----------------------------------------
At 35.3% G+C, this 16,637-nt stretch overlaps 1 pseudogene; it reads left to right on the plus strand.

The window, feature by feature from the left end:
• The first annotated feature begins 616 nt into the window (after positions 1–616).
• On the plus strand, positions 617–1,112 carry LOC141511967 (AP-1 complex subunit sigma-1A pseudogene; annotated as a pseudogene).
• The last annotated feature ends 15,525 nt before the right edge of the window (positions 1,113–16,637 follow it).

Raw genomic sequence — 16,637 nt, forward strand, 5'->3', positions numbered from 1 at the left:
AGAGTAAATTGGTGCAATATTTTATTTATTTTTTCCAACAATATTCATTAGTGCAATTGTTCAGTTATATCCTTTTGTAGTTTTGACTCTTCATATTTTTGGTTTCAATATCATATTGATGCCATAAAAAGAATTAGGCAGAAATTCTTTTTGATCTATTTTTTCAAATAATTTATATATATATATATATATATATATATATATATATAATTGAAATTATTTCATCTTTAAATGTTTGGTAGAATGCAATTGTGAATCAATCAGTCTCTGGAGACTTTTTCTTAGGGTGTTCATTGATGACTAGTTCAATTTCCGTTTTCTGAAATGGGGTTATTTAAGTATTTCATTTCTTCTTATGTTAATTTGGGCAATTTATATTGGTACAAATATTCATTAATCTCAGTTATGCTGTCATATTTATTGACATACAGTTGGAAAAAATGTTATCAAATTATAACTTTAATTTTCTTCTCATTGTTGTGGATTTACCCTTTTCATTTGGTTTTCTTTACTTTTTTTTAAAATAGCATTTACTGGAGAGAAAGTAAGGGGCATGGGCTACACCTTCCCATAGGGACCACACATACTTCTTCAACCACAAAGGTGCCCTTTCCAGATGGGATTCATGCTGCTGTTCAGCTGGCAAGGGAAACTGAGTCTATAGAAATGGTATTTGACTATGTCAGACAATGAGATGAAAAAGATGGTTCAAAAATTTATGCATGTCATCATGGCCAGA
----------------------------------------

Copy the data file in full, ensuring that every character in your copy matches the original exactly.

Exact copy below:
At 35.3% G+C, this 16,637-nt stretch overlaps 1 pseudogene; it reads left to right on the plus strand.

The window, feature by feature from the left end:
• The first annotated feature begins 616 nt into the window (after positions 1–616).
• On the plus strand, positions 617–1,112 carry LOC141511967 (AP-1 complex subunit sigma-1A pseudogene; annotated as a pseudogene).
• The last annotated feature ends 15,525 nt before the right edge of the window (positions 1,113–16,637 follow it).

Raw genomic sequence — 16,637 nt, forward strand, 5'->3', positions numbered from 1 at the left:
AGAGTAAATTGGTGCAATATTTTATTTATTTTTTCCAACAATATTCATTAGTGCAATTGTTCAGTTATATCCTTTTGTAGTTTTGACTCTTCATATTTTTGGTTTCAATATCATATTGATGCCATAAAAAGAATTAGGCAGAAATTCTTTTTGATCTATTTTTTCAAATAATTTATATATATATATATATATATATATATATATATATAATTGAAATTATTTCATCTTTAAATGTTTGGTAGAATGCAATTGTGAATCAATCAGTCTCTGGAGACTTTTTCTTAGGGTGTTCATTGATGACTAGTTCAATTTCCGTTTTCTGAAATGGGGTTATTTAAGTATTTCATTTCTTCTTATGTTAATTTGGGCAATTTATATTGGTACAAATATTCATTAATCTCAGTTATGCTGTCATATTTATTGACATACAGTTGGAAAAAATGTTATCAAATTATAACTTTAATTTTCTTCTCATTGTTGTGGATTTACCCTTTTCATTTGGTTTTCTTTACTTTTTTTTAAAATAGCATTTACTGGAGAGAAAGTAAGGGGCATGGGCTACACCTTCCCATAGGGACCACACATACTTCTTCAACCACAAAGGTGCCCTTTCCAGATGGGATTCATGCTGCTGTTCAGCTGGCAAGGGAAACTGAGTCTATAGAAATGGTATTTGACTATGTCAGACAATGAGATGAAAAAGATGGTTCAAAAATTTATGCATGTCATCATGGCCAGA